Users interest are relentlessly changing all the time and their attention span are as short as they have ever been. Given this companies are constantly thinking of new ways to maintain engagement with their users. Sometimes that comes in the form of change with their product and how the user interacts with them. It’s understood that with every potential change, whether major or minor, testing should always be involved. Not only to ensure it works works from a technical perspective but also ensure it achieves the desired goal or effect. One effective way a lot of companies are using to ensure proper testing is done is with a method called A/B testing.
According to Optipedia, A/B testing is an experiment where two or more variants of a user interface are shown to users at random, and statistical analysis is used to determine which variation performs better for a given conversion goal. [Optipedia]
Figure 1 – With A/B testing there are two (or more) variants. Variants A (control) and a variant B (variation) are nearly identical user interfaces with the exception of one variation. This variation can be as small as the labeling of a checkout button from “shop now” to “buy now” or as big as the manipulation of a feature functionality.
It’s easy to see how effective A/B testing can be with its controlled test and comparative analytical data however the general practice used by companies raise some ethical questions. I honestly was surprised to find out how often companies I use on a regular basis, Google, Amazon, Instagram, perform A/B testing on its products. They are performed all the time and most of the time the users are unaware of it. User agreements aside, this ongoing testing is essentially done without the users explicit agreement to participate and the lack understanding on the goals and objectives of companies/test and what potential impact the testing could have on the user is troubling.
For instance, in March 2014, Facebook conducted an emotional response test that included close to a million of its users without their knowledge. During this emotional contagion experiment, the social platform gave some the test users a positive newsfeed while others received a negative newsfeed. The study, published in collaboration with researchers from Cornell University, found that users with negative newsfeeds posted more negative words, and those with positive newsfeeds posted more positive words. While the results are not surprising, the duplicitous nature in which they performed their experiment and the possible emotional impact it could have on its user is alarming and unethical. You can find more details on 10 other user experiments conducted by Facebook during 2014 on at Forbes.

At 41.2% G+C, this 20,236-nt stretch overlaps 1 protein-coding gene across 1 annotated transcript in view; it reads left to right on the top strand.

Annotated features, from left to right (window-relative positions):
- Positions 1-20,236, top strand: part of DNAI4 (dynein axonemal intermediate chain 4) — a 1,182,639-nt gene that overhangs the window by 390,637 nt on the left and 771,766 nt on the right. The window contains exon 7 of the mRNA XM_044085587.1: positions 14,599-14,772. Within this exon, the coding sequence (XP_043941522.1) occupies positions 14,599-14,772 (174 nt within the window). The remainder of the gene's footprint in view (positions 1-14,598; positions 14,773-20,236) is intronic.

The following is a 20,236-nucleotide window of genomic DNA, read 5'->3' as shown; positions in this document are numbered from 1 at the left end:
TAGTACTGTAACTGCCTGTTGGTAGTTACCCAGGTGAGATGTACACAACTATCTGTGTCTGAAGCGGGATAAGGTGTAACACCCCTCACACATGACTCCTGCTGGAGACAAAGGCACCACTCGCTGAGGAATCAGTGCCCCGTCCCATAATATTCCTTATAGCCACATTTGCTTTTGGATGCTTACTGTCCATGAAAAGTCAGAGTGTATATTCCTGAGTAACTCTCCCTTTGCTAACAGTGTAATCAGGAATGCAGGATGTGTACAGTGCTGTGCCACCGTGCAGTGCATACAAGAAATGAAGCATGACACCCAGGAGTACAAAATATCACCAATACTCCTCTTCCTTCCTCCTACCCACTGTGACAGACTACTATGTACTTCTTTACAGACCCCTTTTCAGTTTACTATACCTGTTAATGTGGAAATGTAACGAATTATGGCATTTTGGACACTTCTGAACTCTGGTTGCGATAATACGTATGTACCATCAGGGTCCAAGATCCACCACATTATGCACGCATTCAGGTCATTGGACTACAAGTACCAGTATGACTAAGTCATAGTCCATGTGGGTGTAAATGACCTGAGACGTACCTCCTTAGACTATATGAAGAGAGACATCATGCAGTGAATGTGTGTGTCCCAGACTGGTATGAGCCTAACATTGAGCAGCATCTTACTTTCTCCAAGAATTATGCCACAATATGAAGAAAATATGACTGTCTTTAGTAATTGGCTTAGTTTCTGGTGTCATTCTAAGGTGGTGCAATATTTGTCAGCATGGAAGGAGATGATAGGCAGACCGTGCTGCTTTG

In 2012, due to the growing toxic behavior in their community, Riot games tested a new chat feature in their immensely popular multiplayer online battle area (MOBA) game, League of Legends. Their objective wasn’t to eliminate toxic behavior from the games, as that would be near impossible, but to protect players from the harm of the disruptive behaviors from some members. In many online multiplayer games, you are able to chat (text or voice) as you play the game: with only people on your team, party chat or with everyone in the game, cross team chat. This testing, without the players knowledge, consisted of a variant with the cross team chat functionality disabled by default. The feature was still available the game but the players had to manually turn it on via the menu settings. After analyzing the results from the test, they found a 30 percent swing from negative messages to positive ones even while actual chat activity remained the same. You can find more details on this test can be found in an archived video on Game Developer Conference’s website.
Even though the goals and hypothesis presented for these experiemnts were possibly met, they both suffer from own ethical issues such as confidentiality, transparency, or user consent. While not all A/B testing is conducted this way it’s not hard to question the ethics in conducting a test that intentionally presents a frustrating, stressful, and emotionally draining experience is a good practice or ultimately helpful.
Some might argue that testing both “good” and “bad” experiences are essential to completely understand a user’s overall experience and usability research methods, such as A/B testing, tracks along the same ethical lines as a normal product launch. But I’d assert that companies should be more transparent and upfront to their users about their testing and the intentional exposure to a negative and potential harmful experience does little to advance the product or industry and instead halts any progress to the detriment of the users.
Optipedia, A/B Testing. Available online: https://www.optimizely.com/optimization-glossary/ab-testing/ [Accessed on March 18, 2019]
American Marketing Association (AMA), Are A/B Tests Ethical?. Available online: https://www.ama.org/marketing-news/are-a-b-tests-ethical/ [Accessed on March 18, 2019]
Forbes, 10 Other Facebook Experiments On Users, Rated On A Highly-Scientific WTF Scale. Available online: https://www.forbes.com/sites/kashmirhill/2014/07/10/facebook-experiments-on-users/#13f0685a1c3d [Accessed on March 15, 2019]
Game Developer Conference (GDC), The Science Behind Shaping Player Behavior in Online Games. Available online: https://gdcvault.com/play/1017940/The-Science-Behind-Shaping-Player [Accessed on March 15, 2019]